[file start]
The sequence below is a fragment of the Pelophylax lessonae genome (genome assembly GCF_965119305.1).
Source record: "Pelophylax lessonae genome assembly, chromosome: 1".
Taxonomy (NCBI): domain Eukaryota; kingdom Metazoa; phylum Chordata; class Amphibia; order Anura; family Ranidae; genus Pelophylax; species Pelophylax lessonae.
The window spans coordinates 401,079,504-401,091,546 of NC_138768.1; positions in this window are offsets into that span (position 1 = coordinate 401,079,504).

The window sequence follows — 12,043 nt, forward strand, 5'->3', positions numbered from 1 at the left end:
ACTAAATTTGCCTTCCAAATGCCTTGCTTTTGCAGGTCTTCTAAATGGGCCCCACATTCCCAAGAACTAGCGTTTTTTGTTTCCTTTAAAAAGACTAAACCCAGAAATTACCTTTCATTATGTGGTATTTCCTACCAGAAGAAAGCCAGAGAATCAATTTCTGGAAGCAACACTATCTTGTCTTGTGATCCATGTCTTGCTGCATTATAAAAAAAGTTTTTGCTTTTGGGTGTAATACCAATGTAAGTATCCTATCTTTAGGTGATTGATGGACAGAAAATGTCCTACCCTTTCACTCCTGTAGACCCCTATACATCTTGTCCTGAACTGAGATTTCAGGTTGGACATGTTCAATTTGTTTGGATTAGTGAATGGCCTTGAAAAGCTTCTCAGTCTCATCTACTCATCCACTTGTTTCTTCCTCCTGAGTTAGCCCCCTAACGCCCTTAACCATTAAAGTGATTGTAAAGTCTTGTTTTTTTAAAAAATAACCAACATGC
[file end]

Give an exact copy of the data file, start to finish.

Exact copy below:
The sequence below is a fragment of the Pelophylax lessonae genome (genome assembly GCF_965119305.1).
Source record: "Pelophylax lessonae genome assembly, chromosome: 1".
Taxonomy (NCBI): domain Eukaryota; kingdom Metazoa; phylum Chordata; class Amphibia; order Anura; family Ranidae; genus Pelophylax; species Pelophylax lessonae.
The window spans coordinates 401,079,504-401,091,546 of NC_138768.1; positions in this window are offsets into that span (position 1 = coordinate 401,079,504).

The window sequence follows — 12,043 nt, forward strand, 5'->3', positions numbered from 1 at the left end:
ACTAAATTTGCCTTCCAAATGCCTTGCTTTTGCAGGTCTTCTAAATGGGCCCCACATTCCCAAGAACTAGCGTTTTTTGTTTCCTTTAAAAAGACTAAACCCAGAAATTACCTTTCATTATGTGGTATTTCCTACCAGAAGAAAGCCAGAGAATCAATTTCTGGAAGCAACACTATCTTGTCTTGTGATCCATGTCTTGCTGCATTATAAAAAAAGTTTTTGCTTTTGGGTGTAATACCAATGTAAGTATCCTATCTTTAGGTGATTGATGGACAGAAAATGTCCTACCCTTTCACTCCTGTAGACCCCTATACATCTTGTCCTGAACTGAGATTTCAGGTTGGACATGTTCAATTTGTTTGGATTAGTGAATGGCCTTGAAAAGCTTCTCAGTCTCATCTACTCATCCACTTGTTTCTTCCTCCTGAGTTAGCCCCCTAACGCCCTTAACCATTAAAGTGATTGTAAAGTCTTGTTTTTTTAAAAAATAACCAACATGC